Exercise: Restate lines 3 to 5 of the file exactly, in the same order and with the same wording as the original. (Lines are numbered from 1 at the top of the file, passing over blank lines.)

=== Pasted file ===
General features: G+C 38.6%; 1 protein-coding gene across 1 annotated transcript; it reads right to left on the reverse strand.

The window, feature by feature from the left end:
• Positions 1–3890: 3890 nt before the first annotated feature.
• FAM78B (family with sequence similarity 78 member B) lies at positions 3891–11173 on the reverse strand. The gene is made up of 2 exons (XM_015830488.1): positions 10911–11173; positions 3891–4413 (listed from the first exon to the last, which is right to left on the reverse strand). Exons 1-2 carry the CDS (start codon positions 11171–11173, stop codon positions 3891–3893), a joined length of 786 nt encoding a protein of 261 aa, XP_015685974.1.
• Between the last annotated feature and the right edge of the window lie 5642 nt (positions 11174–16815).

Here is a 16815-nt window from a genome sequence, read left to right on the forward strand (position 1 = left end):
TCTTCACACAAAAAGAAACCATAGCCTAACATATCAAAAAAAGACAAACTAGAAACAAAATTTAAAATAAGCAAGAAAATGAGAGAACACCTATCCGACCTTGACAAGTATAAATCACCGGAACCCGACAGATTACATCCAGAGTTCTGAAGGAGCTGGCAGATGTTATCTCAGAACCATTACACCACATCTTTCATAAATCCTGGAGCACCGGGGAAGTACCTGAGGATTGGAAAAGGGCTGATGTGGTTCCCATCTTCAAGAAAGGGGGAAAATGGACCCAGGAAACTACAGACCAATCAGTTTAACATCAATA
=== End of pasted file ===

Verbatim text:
• Positions 1–3890: 3890 nt before the first annotated feature.
• FAM78B (family with sequence similarity 78 member B) lies at positions 3891–11173 on the reverse strand. The gene is made up of 2 exons (XM_015830488.1): positions 10911–11173; positions 3891–4413 (listed from the first exon to the last, which is right to left on the reverse strand). Exons 1-2 carry the CDS (start codon positions 11171–11173, stop codon positions 3891–3893), a joined length of 786 nt encoding a protein of 261 aa, XP_015685974.1.
• Between the last annotated feature and the right edge of the window lie 5642 nt (positions 11174–16815).